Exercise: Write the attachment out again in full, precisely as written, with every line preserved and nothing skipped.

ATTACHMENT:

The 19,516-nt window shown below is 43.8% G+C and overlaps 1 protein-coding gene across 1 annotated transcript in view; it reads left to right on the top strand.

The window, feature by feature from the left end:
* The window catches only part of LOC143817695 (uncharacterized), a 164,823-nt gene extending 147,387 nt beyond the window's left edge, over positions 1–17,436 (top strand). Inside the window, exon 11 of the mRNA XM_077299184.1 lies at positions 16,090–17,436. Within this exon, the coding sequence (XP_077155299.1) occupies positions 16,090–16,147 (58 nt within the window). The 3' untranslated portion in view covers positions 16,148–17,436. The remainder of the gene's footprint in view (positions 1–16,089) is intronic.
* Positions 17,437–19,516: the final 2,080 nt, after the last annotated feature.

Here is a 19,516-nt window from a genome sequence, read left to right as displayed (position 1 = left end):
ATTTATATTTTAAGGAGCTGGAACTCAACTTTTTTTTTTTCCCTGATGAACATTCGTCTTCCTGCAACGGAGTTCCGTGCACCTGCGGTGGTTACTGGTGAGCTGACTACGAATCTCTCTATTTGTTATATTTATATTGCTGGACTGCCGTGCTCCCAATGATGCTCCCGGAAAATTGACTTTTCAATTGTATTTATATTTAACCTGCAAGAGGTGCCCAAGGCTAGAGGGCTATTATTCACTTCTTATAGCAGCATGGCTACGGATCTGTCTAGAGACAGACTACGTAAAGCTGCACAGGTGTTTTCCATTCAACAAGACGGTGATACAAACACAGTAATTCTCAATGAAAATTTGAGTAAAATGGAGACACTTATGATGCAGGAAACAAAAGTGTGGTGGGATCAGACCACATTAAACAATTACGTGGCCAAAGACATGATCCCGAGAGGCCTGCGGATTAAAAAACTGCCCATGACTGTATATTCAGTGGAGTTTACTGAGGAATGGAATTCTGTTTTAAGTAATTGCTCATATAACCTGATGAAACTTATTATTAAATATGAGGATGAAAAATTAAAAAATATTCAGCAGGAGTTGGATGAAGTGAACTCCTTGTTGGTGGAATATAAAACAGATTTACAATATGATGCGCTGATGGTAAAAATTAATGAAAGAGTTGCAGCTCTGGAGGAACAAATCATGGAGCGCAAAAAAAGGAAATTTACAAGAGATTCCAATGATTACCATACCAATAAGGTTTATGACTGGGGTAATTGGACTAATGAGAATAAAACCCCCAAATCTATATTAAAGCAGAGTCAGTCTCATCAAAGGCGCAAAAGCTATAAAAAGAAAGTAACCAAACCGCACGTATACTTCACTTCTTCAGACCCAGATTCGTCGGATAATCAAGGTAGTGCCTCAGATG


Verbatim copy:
The 19,516-nt window shown below is 43.8% G+C and overlaps 1 protein-coding gene across 1 annotated transcript in view; it reads left to right on the top strand.

The window, feature by feature from the left end:
* The window catches only part of LOC143817695 (uncharacterized), a 164,823-nt gene extending 147,387 nt beyond the window's left edge, over positions 1–17,436 (top strand). Inside the window, exon 11 of the mRNA XM_077299184.1 lies at positions 16,090–17,436. Within this exon, the coding sequence (XP_077155299.1) occupies positions 16,090–16,147 (58 nt within the window). The 3' untranslated portion in view covers positions 16,148–17,436. The remainder of the gene's footprint in view (positions 1–16,089) is intronic.
* Positions 17,437–19,516: the final 2,080 nt, after the last annotated feature.

Here is a 19,516-nt window from a genome sequence, read left to right as displayed (position 1 = left end):
ATTTATATTTTAAGGAGCTGGAACTCAACTTTTTTTTTTTCCCTGATGAACATTCGTCTTCCTGCAACGGAGTTCCGTGCACCTGCGGTGGTTACTGGTGAGCTGACTACGAATCTCTCTATTTGTTATATTTATATTGCTGGACTGCCGTGCTCCCAATGATGCTCCCGGAAAATTGACTTTTCAATTGTATTTATATTTAACCTGCAAGAGGTGCCCAAGGCTAGAGGGCTATTATTCACTTCTTATAGCAGCATGGCTACGGATCTGTCTAGAGACAGACTACGTAAAGCTGCACAGGTGTTTTCCATTCAACAAGACGGTGATACAAACACAGTAATTCTCAATGAAAATTTGAGTAAAATGGAGACACTTATGATGCAGGAAACAAAAGTGTGGTGGGATCAGACCACATTAAACAATTACGTGGCCAAAGACATGATCCCGAGAGGCCTGCGGATTAAAAAACTGCCCATGACTGTATATTCAGTGGAGTTTACTGAGGAATGGAATTCTGTTTTAAGTAATTGCTCATATAACCTGATGAAACTTATTATTAAATATGAGGATGAAAAATTAAAAAATATTCAGCAGGAGTTGGATGAAGTGAACTCCTTGTTGGTGGAATATAAAACAGATTTACAATATGATGCGCTGATGGTAAAAATTAATGAAAGAGTTGCAGCTCTGGAGGAACAAATCATGGAGCGCAAAAAAAGGAAATTTACAAGAGATTCCAATGATTACCATACCAATAAGGTTTATGACTGGGGTAATTGGACTAATGAGAATAAAACCCCCAAATCTATATTAAAGCAGAGTCAGTCTCATCAAAGGCGCAAAAGCTATAAAAAGAAAGTAACCAAACCGCACGTATACTTCACTTCTTCAGACCCAGATTCGTCGGATAATCAAGGTAGTGCCTCAGATG